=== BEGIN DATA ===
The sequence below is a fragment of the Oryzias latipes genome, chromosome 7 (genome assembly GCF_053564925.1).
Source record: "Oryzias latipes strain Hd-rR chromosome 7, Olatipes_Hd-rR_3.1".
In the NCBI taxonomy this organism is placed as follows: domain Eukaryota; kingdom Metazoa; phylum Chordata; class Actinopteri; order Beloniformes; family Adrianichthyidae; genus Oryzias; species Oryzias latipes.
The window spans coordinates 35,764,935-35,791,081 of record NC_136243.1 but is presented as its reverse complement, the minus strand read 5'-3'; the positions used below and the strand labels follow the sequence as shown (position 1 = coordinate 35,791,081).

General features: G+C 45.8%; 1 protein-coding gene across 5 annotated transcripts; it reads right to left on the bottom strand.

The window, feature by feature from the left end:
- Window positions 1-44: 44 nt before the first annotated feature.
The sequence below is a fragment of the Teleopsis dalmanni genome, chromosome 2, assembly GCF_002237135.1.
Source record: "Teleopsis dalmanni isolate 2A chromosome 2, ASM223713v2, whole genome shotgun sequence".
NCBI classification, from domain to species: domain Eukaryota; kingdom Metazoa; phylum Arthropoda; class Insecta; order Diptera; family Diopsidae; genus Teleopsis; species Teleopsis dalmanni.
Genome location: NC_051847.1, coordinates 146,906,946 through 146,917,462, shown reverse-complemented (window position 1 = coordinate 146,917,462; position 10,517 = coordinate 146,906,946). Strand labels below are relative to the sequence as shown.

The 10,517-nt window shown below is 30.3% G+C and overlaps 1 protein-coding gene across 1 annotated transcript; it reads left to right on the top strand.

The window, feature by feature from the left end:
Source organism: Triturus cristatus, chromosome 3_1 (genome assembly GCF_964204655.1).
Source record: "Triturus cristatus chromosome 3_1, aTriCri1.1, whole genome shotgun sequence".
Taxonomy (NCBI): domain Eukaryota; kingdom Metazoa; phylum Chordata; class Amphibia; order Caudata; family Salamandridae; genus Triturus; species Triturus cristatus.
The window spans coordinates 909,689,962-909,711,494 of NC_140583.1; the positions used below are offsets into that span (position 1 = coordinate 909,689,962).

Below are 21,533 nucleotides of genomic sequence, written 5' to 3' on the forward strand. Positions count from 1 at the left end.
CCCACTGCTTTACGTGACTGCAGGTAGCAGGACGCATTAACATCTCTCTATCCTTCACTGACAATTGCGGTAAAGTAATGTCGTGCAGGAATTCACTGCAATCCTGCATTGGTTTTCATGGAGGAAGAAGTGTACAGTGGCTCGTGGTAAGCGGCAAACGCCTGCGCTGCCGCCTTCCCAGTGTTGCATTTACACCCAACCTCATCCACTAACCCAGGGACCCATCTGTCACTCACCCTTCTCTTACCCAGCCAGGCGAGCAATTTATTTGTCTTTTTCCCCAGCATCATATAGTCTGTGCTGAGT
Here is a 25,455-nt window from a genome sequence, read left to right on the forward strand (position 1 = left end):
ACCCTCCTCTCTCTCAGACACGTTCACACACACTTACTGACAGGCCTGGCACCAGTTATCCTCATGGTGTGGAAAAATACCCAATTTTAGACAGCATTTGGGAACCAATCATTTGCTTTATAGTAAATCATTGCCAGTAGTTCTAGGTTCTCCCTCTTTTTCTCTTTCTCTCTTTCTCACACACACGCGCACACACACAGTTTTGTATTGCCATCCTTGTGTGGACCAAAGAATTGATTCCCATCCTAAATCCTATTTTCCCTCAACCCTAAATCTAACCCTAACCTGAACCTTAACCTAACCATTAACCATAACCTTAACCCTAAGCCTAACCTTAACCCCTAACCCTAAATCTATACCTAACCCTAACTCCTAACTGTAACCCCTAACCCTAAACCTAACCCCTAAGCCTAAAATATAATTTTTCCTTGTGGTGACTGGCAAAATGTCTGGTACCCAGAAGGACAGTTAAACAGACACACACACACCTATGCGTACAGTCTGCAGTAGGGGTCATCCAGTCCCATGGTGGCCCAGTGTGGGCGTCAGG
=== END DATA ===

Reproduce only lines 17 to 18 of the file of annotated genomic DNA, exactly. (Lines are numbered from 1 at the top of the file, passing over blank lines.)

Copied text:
The window spans coordinates 909,689,962-909,711,494 of NC_140583.1; the positions used below are offsets into that span (position 1 = coordinate 909,689,962).

Below are 21,533 nucleotides of genomic sequence, written 5' to 3' on the forward strand. Positions count from 1 at the left end.